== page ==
The Godmaking of the Skies and the Earth is an "experiment" then, in theology, translation and music- a merging of the ancient and the modern, the solemn and the joyous, the earthly and the divine.


Officium Pastorum (The Office of the Shepherds) is a 20 minute Christmas cantata for mixed choir, soloists and brass quintet. The text is from a late medieval Nativity play, originally performed in church on Christmas morning, and is sung by antiphonal choirs in both Latin and English. The form follows Bach as this was written on the occasion of the 300th anniversary of his birth. The commission specified brass quintet and so Gabrieli is also an influence, as is Poulenc (!) for the more "lively" sections of the piece. All the music is derived from the great Lutheran Christmas chorale Vom Himmel hoch.- from the mysterious opening phrases to the cheerful shepherds' song to the fugal fifth movement which concludes the first half. In good Bach fashion, the audience joins in singing the full chorale along with the performers in the final movement. The ten movements are below listed as OP 01-OP 10.

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5 Look Down fair Moon.mp3
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Gregory Youtz,
Jun 3, 2012, 9:41 PM
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Fashion a Hymn LIVE.mp3
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Gregory Youtz,
Jun 3, 2012, 8:18 PM
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Godmaking.mp3
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Gregory Youtz,
Jun 3, 2012, 8:39 PM
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OP01.mp3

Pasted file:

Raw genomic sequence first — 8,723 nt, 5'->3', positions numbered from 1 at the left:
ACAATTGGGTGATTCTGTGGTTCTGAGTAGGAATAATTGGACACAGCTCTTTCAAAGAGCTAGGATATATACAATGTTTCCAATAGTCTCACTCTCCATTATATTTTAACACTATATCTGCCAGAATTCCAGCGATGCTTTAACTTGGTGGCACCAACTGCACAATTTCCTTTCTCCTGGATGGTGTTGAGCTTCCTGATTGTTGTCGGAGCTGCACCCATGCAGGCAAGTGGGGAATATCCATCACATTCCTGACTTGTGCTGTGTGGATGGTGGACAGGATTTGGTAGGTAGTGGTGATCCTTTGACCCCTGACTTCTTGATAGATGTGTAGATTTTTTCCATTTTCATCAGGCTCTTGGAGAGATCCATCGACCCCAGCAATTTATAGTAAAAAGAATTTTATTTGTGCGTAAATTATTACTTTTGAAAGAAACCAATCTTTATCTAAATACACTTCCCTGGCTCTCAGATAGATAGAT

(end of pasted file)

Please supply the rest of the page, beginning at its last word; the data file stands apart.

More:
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Gregory Youtz,
Mar 8, 2016, 12:46 PM
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OP02.mp3
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Gregory Youtz,
Mar 8, 2016, 12:46 PM
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OP03.mp3
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Gregory Youtz,
Mar 8, 2016, 12:46 PM
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OP04.mp3
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Gregory Youtz,
Mar 8, 2016, 12:46 PM
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OP05.mp3
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Gregory Youtz,
Mar 8, 2016, 12:46 PM
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OP06.mp3
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Gregory Youtz,
Mar 8, 2016, 12:46 PM
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OP07.mp3
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Gregory Youtz,
Mar 8, 2016, 12:46 PM
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OP08.mp3
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Gregory Youtz,
Mar 8, 2016, 12:46 PM
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OP09.mp3
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Gregory Youtz,
Mar 8, 2016, 12:46 PM
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OP10.mp3
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Gregory Youtz,
Mar 8, 2016, 12:46 PM